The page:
Just last week some players around the league were watching an interview Bob Costas was conducting with NFL commissioner Roger Goodell, and upon seeing it they became almost as enraged as they did during the heated rhetoric of the lockout.
The interview was about HGH testing, and what Costas hinted at, as well as the players' reaction, symbolized what is now a highly divisive fight. It's a much quieter battle publicly than the recent labor war but almost as acidic, with no immediate settlement in sight.
|After apparently achieving labor peace, Roger Goodell could be facing another wedge issue with the NFLPA. (Getty Images)|
Some players say they believe Costas was asking the question at the league's prodding.
And so weeks after both the union and league hailed a potential HGH agreement that was supposed to begin the first week of the regular season, here we are, basically nowhere. The fight has been nasty and protracted, and there's no end on the immediate horizon.
All of this can change quickly, just as it did with the end of the lockout and a resulting new labor deal. But for now, it seems the distance between the players and league on HGH testing is immense, and for the first time, several union player reps and non-union players explained exactly why they won't sign an agreement as currently constructed by the league. The players asked for anonymity for fear of retribution from the NFL.
Players believe the league is trying to railroad them into a quick deal that isn't beneficial to the union. The league believes union politics are the reason for the delay. Players simply don't want to give in to the NFL too quickly on HGH and are stalling, the league believes. The result is a stalemate.
"We have the same information as the union, and there is no question among the experts and scientists about the validity of the test," league spokesman Greg Aiello said. "But if you're trying to avoid making a decision, one way is to keep asking for more information."
The World Anti-Doping Agency has been heavily involved in the negotiations. But it has become clear the players don't trust WADA. The players believe WADA has no double-blind tests, no oversight above the agency and the tests would be invasive.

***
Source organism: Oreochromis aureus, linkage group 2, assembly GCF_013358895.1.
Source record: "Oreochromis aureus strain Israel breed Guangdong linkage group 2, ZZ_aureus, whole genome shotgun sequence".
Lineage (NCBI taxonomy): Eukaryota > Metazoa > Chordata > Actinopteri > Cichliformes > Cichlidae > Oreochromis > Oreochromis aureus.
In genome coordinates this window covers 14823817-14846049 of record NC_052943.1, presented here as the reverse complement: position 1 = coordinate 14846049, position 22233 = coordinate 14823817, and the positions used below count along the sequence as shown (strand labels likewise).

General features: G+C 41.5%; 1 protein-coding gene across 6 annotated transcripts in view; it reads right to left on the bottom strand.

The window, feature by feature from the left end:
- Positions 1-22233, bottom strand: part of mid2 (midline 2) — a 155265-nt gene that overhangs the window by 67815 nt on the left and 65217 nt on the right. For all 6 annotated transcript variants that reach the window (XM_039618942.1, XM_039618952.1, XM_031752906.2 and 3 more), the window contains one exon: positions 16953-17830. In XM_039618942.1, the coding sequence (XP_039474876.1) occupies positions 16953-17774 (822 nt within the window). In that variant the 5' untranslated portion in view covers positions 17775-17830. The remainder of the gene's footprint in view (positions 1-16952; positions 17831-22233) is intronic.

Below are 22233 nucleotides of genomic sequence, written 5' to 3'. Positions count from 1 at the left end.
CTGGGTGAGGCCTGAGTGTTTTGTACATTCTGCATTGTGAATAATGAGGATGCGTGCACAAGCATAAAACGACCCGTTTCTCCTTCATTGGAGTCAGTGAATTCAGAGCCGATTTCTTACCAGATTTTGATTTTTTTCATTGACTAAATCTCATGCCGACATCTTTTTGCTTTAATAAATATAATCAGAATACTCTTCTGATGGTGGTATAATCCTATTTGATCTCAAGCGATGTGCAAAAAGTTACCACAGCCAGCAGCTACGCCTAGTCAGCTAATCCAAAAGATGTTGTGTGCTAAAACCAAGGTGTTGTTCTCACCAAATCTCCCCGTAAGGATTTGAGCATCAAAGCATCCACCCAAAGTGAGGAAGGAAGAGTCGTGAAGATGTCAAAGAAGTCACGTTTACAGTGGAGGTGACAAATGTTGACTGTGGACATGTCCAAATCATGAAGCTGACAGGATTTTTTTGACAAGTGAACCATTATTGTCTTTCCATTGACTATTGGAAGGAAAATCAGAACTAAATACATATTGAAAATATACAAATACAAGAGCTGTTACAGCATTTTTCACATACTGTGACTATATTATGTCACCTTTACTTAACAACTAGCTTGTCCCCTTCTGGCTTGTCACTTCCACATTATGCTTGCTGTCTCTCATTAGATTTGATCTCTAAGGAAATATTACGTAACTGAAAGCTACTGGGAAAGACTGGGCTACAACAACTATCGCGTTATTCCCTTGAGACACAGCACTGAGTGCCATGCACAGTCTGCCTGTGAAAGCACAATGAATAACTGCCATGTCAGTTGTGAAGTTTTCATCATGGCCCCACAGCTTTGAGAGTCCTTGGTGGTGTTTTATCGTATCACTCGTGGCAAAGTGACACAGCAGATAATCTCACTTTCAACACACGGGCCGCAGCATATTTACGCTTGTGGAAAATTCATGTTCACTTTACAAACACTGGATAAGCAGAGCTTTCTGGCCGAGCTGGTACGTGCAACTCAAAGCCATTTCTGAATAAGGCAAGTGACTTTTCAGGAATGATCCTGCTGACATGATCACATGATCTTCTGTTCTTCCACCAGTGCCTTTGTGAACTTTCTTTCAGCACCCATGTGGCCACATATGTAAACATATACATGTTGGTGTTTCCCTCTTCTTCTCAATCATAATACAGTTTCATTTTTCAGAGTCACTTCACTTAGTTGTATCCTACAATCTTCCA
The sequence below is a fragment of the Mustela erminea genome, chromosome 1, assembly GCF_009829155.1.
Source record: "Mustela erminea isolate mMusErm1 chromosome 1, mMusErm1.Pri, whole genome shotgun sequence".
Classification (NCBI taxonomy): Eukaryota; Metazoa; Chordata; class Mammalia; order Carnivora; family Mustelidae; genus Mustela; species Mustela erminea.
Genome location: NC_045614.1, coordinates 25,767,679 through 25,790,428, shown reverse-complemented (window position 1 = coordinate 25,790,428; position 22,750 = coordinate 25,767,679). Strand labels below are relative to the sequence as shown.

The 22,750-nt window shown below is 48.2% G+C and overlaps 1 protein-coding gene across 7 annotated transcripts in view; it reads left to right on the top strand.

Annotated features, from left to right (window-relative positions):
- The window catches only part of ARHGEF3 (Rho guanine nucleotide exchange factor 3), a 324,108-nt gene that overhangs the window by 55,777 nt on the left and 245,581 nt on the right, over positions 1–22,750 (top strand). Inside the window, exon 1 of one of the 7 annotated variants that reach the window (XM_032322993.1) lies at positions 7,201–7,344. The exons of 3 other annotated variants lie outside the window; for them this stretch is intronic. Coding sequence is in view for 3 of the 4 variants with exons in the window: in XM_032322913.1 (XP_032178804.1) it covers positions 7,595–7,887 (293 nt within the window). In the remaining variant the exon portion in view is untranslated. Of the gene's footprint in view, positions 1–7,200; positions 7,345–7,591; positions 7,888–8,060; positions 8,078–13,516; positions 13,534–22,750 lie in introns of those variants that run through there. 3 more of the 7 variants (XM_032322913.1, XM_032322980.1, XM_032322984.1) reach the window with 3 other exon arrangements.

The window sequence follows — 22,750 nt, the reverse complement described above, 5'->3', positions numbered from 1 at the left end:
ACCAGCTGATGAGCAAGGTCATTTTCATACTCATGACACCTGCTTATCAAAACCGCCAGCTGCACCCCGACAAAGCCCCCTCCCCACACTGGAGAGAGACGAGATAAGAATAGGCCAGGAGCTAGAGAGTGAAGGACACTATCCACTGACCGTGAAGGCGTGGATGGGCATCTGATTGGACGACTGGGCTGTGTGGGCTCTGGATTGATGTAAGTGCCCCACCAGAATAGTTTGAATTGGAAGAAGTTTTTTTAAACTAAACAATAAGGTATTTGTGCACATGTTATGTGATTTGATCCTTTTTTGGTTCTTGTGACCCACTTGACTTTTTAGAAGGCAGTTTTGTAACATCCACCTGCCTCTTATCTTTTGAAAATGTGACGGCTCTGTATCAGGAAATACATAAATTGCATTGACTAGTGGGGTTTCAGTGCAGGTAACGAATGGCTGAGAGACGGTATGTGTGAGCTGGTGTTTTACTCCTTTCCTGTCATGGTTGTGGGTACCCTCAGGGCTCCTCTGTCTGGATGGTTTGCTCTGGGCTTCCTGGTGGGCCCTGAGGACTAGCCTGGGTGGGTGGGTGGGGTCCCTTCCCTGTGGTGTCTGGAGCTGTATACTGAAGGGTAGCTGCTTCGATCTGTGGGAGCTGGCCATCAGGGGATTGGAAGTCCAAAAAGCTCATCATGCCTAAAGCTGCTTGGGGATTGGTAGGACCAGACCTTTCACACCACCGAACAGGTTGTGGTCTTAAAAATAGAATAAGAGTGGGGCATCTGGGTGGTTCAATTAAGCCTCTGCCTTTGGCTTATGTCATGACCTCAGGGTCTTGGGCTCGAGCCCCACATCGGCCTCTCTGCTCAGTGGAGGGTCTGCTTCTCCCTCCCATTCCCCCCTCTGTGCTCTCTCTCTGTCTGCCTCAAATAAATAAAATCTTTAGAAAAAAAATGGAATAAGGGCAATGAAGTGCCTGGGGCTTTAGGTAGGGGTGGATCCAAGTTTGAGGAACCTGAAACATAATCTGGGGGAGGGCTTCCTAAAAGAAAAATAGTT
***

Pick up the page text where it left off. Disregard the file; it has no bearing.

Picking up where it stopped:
Some players also believe that by using WADA, it would basically be akin to being treated as a violator in the NFL's drug testing program. The players say they'd have to keep WADA apprised as to their whereabouts under certain circumstances.
The league vehemently denies these claims. The NFL says specimen collection will be handled by the National Center for Drug Free Sport, the same group that currently collects the NFL's urine specimens and blood for minor league baseball. The testing lab would be certified by WADA but have no role in the collection or testing process except that it developed the guidelines for the labs on how to analyze the specimen, the NFL says.
The NFL also says WADA has ongoing and detailed proficiency testing to ensure the labs are properly analyzing the specimens, which includes periodically sending numerous blind samples (known positives and known negatives) to the labs for testing. WADA, the NFL maintains, is ultimately answerable to the Court of Arbitration for Sport for challenges to their lab protocols.
And the NFL continues to hammer this point regarding potential invasiveness: The test requires less than a tablespoon of blood and is far less invasive than a player standing naked and having someone observe him urinating into a cup.
The sides remain at a standstill. Worse than that. It's reached the point where HGH testing for this season remains unlikely and the future of HGH testing in general is in jeopardy.
One high ranking member of the union said this: He doesn't want HGH in the sport but testing must be "safe, fair and without burden." The players don't feel that exists. The league does. So, the fighting continues.